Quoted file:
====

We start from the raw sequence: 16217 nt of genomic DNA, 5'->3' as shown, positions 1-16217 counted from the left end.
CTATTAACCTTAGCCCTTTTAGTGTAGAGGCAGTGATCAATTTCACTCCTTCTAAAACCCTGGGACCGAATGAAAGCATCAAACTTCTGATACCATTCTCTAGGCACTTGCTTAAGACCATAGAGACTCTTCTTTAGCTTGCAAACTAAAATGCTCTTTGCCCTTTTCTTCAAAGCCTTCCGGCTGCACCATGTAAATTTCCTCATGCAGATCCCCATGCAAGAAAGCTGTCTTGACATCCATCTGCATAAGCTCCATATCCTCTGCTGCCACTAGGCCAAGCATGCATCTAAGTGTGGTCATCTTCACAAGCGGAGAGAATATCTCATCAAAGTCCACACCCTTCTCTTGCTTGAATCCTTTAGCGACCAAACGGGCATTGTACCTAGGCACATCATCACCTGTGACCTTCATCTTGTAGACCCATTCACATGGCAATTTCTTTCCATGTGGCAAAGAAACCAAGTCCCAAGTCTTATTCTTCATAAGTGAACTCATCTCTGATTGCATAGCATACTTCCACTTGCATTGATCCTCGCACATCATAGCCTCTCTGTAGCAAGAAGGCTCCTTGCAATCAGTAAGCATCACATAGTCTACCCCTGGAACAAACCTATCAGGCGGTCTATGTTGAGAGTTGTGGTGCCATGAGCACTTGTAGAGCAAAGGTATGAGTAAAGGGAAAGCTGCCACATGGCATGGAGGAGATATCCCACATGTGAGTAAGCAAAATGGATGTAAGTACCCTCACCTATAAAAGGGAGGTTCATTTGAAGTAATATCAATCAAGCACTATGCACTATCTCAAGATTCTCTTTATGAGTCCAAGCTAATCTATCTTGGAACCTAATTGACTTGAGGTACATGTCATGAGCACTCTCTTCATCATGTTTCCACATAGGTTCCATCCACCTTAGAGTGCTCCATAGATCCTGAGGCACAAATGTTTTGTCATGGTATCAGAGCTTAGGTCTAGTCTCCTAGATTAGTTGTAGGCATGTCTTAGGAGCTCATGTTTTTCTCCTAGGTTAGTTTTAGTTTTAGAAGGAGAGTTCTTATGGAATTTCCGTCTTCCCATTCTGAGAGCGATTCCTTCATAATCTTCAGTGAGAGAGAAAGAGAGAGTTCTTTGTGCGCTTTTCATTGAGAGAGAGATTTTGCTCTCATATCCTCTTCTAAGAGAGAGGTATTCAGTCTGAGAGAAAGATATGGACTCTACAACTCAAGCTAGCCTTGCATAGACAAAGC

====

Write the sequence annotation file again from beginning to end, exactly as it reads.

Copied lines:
We start from the raw sequence: 16217 nt of genomic DNA, 5'->3' as shown, positions 1-16217 counted from the left end.
CTATTAACCTTAGCCCTTTTAGTGTAGAGGCAGTGATCAATTTCACTCCTTCTAAAACCCTGGGACCGAATGAAAGCATCAAACTTCTGATACCATTCTCTAGGCACTTGCTTAAGACCATAGAGACTCTTCTTTAGCTTGCAAACTAAAATGCTCTTTGCCCTTTTCTTCAAAGCCTTCCGGCTGCACCATGTAAATTTCCTCATGCAGATCCCCATGCAAGAAAGCTGTCTTGACATCCATCTGCATAAGCTCCATATCCTCTGCTGCCACTAGGCCAAGCATGCATCTAAGTGTGGTCATCTTCACAAGCGGAGAGAATATCTCATCAAAGTCCACACCCTTCTCTTGCTTGAATCCTTTAGCGACCAAACGGGCATTGTACCTAGGCACATCATCACCTGTGACCTTCATCTTGTAGACCCATTCACATGGCAATTTCTTTCCATGTGGCAAAGAAACCAAGTCCCAAGTCTTATTCTTCATAAGTGAACTCATCTCTGATTGCATAGCATACTTCCACTTGCATTGATCCTCGCACATCATAGCCTCTCTGTAGCAAGAAGGCTCCTTGCAATCAGTAAGCATCACATAGTCTACCCCTGGAACAAACCTATCAGGCGGTCTATGTTGAGAGTTGTGGTGCCATGAGCACTTGTAGAGCAAAGGTATGAGTAAAGGGAAAGCTGCCACATGGCATGGAGGAGATATCCCACATGTGAGTAAGCAAAATGGATGTAAGTACCCTCACCTATAAAAGGGAGGTTCATTTGAAGTAATATCAATCAAGCACTATGCACTATCTCAAGATTCTCTTTATGAGTCCAAGCTAATCTATCTTGGAACCTAATTGACTTGAGGTACATGTCATGAGCACTCTCTTCATCATGTTTCCACATAGGTTCCATCCACCTTAGAGTGCTCCATAGATCCTGAGGCACAAATGTTTTGTCATGGTATCAGAGCTTAGGTCTAGTCTCCTAGATTAGTTGTAGGCATGTCTTAGGAGCTCATGTTTTTCTCCTAGGTTAGTTTTAGTTTTAGAAGGAGAGTTCTTATGGAATTTCCGTCTTCCCATTCTGAGAGCGATTCCTTCATAATCTTCAGTGAGAGAGAAAGAGAGAGTTCTTTGTGCGCTTTTCATTGAGAGAGAGATTTTGCTCTCATATCCTCTTCTAAGAGAGAGGTATTCAGTCTGAGAGAAAGATATGGACTCTACAACTCAAGCTAGCCTTGCATAGACAAAGC